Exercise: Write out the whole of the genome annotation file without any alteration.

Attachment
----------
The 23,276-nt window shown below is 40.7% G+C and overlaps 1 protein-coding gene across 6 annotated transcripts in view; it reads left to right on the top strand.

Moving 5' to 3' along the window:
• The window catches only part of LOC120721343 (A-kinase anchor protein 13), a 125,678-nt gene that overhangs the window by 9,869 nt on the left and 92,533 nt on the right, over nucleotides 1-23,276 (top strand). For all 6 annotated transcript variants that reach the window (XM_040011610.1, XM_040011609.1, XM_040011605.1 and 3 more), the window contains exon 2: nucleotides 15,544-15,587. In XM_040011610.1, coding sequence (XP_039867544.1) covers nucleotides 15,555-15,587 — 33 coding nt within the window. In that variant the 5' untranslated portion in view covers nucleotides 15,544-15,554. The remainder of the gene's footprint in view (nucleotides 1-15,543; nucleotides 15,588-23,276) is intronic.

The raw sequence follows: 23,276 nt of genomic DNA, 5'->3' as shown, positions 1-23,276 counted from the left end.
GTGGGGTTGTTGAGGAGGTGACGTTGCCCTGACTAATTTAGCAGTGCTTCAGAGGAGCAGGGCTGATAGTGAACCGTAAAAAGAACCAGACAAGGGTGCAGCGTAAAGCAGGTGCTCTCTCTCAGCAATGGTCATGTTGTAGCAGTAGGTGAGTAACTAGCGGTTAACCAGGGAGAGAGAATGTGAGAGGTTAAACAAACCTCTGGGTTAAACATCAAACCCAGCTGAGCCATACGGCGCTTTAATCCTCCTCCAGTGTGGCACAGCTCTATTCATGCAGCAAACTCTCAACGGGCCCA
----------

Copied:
The 23,276-nt window shown below is 40.7% G+C and overlaps 1 protein-coding gene across 6 annotated transcripts in view; it reads left to right on the top strand.

Moving 5' to 3' along the window:
• The window catches only part of LOC120721343 (A-kinase anchor protein 13), a 125,678-nt gene that overhangs the window by 9,869 nt on the left and 92,533 nt on the right, over nucleotides 1-23,276 (top strand). For all 6 annotated transcript variants that reach the window (XM_040011610.1, XM_040011609.1, XM_040011605.1 and 3 more), the window contains exon 2: nucleotides 15,544-15,587. In XM_040011610.1, coding sequence (XP_039867544.1) covers nucleotides 15,555-15,587 — 33 coding nt within the window. In that variant the 5' untranslated portion in view covers nucleotides 15,544-15,554. The remainder of the gene's footprint in view (nucleotides 1-15,543; nucleotides 15,588-23,276) is intronic.

The raw sequence follows: 23,276 nt of genomic DNA, 5'->3' as shown, positions 1-23,276 counted from the left end.
GTGGGGTTGTTGAGGAGGTGACGTTGCCCTGACTAATTTAGCAGTGCTTCAGAGGAGCAGGGCTGATAGTGAACCGTAAAAAGAACCAGACAAGGGTGCAGCGTAAAGCAGGTGCTCTCTCTCAGCAATGGTCATGTTGTAGCAGTAGGTGAGTAACTAGCGGTTAACCAGGGAGAGAGAATGTGAGAGGTTAAACAAACCTCTGGGTTAAACATCAAACCCAGCTGAGCCATACGGCGCTTTAATCCTCCTCCAGTGTGGCACAGCTCTATTCATGCAGCAAACTCTCAACGGGCCCA